Grupo Irena’s responsibility is not only to provide security on a project site. Corporate security directors are usually based abroad while their visits to a project site are expensive and can only go so far. As such, Grupo Irena’s executives act as a crucial information resource. Regular communication is maintained, including regular visits to company headquarters to brief our clients in person.

Over the years, Grupo Irena has gained the confidence of multinational companies such as Thales, Air France, Alstom and Suez Group through providing both rock-solid security planning and excellent communication with all stakeholders.


Fake news may currently be the biggest cliché on the Internet. From the speeches of politicians to the manufactured quotes of company executives, fake news has become the ultimate defense. In an age where information has a shelf-life of only minutes, any real news which is unfavorable to someone can be denied or dismissed as fake, often without any consequences or checking.

However, this leads to a strange hybrid between fake news and urban legends which originate from half-truths. These can spread in many ways, through email and Whatsapp chains, the origin of which is completely lost.  False information spread online, either maliciously by those who want to cause harm to a specific target or unknowingly by the general public. This fake news is more insidious. It has no original source to track down, nobody knows who invented it. It has no end date, no news update that will change the narrative. Instead, these rumors may burn on social media for a day or a week or a month. They may flare out only to be restored in a burst of activity weeks later.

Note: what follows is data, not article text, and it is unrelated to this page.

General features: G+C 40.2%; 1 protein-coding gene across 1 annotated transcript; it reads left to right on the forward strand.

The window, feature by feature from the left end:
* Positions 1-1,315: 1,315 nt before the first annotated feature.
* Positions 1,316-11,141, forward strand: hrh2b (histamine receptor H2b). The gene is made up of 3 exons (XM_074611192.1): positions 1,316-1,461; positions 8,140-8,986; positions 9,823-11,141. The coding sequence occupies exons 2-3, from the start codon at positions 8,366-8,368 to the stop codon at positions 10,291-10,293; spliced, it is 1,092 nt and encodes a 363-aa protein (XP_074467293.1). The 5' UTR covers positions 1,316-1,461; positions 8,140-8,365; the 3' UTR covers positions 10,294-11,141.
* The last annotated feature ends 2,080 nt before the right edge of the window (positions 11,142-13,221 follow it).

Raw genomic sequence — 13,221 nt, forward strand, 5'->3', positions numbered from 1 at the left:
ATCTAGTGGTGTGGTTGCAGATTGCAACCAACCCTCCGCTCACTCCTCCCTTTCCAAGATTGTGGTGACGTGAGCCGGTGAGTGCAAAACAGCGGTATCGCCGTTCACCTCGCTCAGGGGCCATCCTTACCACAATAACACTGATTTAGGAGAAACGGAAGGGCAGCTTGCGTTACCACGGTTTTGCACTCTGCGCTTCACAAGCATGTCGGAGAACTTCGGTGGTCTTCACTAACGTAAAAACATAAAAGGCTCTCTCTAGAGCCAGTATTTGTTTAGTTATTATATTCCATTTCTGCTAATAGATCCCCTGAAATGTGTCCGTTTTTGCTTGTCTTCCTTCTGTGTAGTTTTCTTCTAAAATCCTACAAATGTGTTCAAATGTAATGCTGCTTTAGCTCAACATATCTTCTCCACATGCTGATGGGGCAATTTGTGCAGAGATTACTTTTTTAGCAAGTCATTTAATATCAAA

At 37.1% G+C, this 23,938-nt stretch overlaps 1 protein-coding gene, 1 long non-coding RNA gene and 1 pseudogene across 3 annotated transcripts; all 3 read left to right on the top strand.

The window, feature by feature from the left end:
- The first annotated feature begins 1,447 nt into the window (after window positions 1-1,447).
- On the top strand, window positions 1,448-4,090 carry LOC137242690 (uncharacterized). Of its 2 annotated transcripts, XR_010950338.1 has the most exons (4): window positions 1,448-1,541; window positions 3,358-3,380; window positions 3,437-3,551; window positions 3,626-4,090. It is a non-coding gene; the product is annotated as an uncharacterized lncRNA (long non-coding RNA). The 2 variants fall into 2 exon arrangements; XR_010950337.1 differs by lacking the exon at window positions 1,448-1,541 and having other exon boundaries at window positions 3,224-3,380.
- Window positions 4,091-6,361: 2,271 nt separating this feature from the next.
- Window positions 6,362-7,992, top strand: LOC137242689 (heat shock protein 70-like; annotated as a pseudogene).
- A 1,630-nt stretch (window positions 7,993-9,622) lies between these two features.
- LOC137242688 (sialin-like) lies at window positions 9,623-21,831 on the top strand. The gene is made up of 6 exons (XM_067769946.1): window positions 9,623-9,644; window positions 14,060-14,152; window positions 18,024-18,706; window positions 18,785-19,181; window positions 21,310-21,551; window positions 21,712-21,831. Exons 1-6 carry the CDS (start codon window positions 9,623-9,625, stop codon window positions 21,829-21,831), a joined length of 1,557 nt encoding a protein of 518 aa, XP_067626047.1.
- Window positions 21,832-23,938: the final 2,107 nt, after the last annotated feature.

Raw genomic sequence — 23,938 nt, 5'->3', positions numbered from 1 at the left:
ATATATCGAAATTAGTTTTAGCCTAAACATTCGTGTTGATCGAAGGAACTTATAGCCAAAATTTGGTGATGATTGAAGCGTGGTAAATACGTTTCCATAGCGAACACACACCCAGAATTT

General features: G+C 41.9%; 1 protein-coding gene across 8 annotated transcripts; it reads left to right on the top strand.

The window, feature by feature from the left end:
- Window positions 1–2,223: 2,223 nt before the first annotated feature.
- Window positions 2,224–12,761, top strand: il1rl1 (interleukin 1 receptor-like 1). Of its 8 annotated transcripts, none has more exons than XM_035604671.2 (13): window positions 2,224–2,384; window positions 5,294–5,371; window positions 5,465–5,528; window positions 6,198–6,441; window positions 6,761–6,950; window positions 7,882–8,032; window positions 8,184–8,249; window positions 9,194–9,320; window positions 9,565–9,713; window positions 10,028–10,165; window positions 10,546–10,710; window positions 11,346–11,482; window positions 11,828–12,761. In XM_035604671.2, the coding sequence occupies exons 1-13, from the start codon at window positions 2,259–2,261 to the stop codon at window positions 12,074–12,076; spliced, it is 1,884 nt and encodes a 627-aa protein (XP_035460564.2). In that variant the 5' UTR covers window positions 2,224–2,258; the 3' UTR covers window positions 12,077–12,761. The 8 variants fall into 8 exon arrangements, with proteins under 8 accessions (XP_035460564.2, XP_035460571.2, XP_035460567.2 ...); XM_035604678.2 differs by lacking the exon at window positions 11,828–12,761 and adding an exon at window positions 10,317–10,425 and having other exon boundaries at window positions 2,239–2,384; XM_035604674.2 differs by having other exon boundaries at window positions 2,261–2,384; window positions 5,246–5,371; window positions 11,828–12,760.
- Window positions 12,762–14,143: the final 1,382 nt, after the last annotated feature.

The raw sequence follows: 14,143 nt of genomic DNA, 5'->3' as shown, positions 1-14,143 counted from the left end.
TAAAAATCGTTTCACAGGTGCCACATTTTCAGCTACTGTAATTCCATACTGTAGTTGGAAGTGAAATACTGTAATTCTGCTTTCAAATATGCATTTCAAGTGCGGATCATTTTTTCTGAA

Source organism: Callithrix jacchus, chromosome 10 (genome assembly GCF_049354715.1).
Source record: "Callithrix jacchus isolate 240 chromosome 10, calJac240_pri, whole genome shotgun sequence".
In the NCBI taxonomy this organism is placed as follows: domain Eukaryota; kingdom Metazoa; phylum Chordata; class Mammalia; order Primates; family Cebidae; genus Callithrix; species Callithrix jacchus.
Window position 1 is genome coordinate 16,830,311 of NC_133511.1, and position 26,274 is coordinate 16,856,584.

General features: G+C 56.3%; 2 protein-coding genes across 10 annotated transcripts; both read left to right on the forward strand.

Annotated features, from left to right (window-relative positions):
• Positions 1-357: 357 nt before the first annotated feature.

Fake kidnappings and real deaths

A dreadful example of this has surfaced in Mexico since the summer. All year, Grupo Irena has tracked fake news in the country concerning suspected gangs of child kidnappers across the country. Now while this sounds serious and plausible in a country so plagued with criminality, kidnappings in general tend to either be quick snatch and grab affairs (secuestro exprés) or well-planned, targeted plots, especially when targeting minors. There are real reasons to be scared of this. From 2006 to 2018, over 6,600 children and teenagers were declared missing.